A Spanish archaeological mission discovered two adjacent tombs in Upper Egypt’s Minya Governorate dating back to the Saite Dynasty (664-525 BC), the Egyptian Ministry of Tourism and Antiquities announced on Sunday.
The mission from the University of Barcelona in Spain found the remains of two unknown persons with gold tongues in one of the tombs, Mostafa Waziri, secretary-general of the Supreme Council of Antiquities said in a statement.
Inside the tomb, he said, a coffin made of limestone with a cover in the form of a woman was found, adding that the remains of an unknown person were also found next to the coffin.
Preliminary studies on the tomb revealed that it was previously opened in ancient times, Waziri pointed out.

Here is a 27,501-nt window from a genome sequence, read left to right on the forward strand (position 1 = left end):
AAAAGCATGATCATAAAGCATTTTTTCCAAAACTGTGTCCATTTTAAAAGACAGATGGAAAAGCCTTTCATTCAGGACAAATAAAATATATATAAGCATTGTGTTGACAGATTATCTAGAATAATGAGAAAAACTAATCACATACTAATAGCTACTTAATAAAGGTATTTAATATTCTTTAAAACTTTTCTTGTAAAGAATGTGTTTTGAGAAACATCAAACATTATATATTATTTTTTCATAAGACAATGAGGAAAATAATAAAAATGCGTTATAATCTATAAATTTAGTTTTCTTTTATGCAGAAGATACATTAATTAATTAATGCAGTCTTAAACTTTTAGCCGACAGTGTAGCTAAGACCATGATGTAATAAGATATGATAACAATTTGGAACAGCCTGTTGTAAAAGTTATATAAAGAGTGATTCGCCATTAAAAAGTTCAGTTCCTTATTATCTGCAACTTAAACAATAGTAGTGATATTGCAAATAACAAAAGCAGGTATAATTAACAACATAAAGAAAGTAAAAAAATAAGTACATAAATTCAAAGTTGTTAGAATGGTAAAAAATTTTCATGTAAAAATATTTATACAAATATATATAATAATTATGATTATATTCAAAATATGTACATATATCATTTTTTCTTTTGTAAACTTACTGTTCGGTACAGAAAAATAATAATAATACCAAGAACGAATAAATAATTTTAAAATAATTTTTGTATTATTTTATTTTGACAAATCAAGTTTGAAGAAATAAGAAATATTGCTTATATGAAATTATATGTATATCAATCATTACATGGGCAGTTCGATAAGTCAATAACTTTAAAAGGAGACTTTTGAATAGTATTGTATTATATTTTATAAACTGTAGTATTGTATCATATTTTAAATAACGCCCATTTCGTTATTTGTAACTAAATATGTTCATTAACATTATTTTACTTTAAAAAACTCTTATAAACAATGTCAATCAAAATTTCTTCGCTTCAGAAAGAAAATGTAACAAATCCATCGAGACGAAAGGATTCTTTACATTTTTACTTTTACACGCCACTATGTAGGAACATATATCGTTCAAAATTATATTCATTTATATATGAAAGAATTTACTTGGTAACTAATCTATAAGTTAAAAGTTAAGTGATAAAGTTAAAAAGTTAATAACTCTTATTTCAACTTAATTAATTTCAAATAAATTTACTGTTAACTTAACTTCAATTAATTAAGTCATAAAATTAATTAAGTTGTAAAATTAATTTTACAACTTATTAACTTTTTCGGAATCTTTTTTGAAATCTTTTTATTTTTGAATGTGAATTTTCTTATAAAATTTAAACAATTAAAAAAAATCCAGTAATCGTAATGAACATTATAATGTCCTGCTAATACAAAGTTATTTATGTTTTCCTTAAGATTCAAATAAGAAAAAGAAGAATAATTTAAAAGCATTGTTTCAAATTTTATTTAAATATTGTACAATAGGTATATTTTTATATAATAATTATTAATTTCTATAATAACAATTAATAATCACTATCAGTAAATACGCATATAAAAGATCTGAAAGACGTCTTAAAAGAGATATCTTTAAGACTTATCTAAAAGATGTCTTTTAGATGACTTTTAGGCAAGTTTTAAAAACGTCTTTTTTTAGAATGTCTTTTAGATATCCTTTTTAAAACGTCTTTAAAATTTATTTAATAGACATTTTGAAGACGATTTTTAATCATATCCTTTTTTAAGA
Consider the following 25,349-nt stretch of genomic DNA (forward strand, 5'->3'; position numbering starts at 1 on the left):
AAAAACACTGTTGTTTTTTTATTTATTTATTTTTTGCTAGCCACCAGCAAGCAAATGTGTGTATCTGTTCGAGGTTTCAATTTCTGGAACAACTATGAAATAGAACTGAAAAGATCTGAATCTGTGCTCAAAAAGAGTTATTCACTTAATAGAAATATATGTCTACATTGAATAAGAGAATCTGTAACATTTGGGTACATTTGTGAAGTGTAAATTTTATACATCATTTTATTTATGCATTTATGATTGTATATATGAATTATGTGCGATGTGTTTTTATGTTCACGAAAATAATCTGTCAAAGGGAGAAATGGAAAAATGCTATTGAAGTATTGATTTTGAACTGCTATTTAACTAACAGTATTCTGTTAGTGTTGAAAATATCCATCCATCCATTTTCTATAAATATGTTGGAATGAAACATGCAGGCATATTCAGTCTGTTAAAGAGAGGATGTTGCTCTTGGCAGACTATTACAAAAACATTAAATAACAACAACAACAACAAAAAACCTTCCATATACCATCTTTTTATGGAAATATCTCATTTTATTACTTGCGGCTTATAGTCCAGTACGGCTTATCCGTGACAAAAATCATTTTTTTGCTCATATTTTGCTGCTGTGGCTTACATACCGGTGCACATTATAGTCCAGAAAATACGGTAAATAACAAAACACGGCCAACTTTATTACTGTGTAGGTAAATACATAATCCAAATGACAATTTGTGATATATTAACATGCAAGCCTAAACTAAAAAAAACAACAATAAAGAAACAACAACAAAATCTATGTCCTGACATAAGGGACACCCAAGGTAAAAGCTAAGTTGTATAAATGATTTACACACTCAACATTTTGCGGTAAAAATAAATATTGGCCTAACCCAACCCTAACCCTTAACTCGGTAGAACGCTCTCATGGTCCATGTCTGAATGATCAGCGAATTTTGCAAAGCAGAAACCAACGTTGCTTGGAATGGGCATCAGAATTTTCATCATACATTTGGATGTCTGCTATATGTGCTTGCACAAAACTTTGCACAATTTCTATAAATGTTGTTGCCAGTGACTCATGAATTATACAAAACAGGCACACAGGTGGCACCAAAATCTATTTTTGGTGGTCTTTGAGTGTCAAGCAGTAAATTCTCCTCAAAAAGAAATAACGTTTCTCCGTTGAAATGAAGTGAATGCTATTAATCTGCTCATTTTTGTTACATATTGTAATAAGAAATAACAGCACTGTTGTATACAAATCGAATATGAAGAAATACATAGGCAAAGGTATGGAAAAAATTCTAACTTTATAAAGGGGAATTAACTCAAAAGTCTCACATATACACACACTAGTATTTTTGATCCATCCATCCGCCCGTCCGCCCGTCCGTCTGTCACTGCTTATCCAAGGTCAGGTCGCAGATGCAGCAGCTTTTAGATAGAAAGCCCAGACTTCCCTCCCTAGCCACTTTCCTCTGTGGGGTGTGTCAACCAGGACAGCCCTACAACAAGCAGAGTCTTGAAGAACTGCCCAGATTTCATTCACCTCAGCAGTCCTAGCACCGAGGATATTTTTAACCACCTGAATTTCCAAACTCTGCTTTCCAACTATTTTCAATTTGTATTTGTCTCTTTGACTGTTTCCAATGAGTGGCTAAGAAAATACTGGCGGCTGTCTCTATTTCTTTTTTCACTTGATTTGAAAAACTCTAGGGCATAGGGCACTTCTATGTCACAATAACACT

Meanwhile, the second tomb was completely closed and the mission opened it for the first time during the excavations.
Director of excavations of the mission, Hassan Amer, said the mission found at the second tomb a limestone coffin with a human face in a good condition of preservation, in addition to two coffins containing canopic pots.
“One of the pots contained 402 Ushabti figurines made of faience, a set of small amulets and green beads,” he added.
Egypt has witnessed several large-scale archaeological discoveries in recent years in different parts of the country, including pharaonic tombs, statues, coffins and mummies.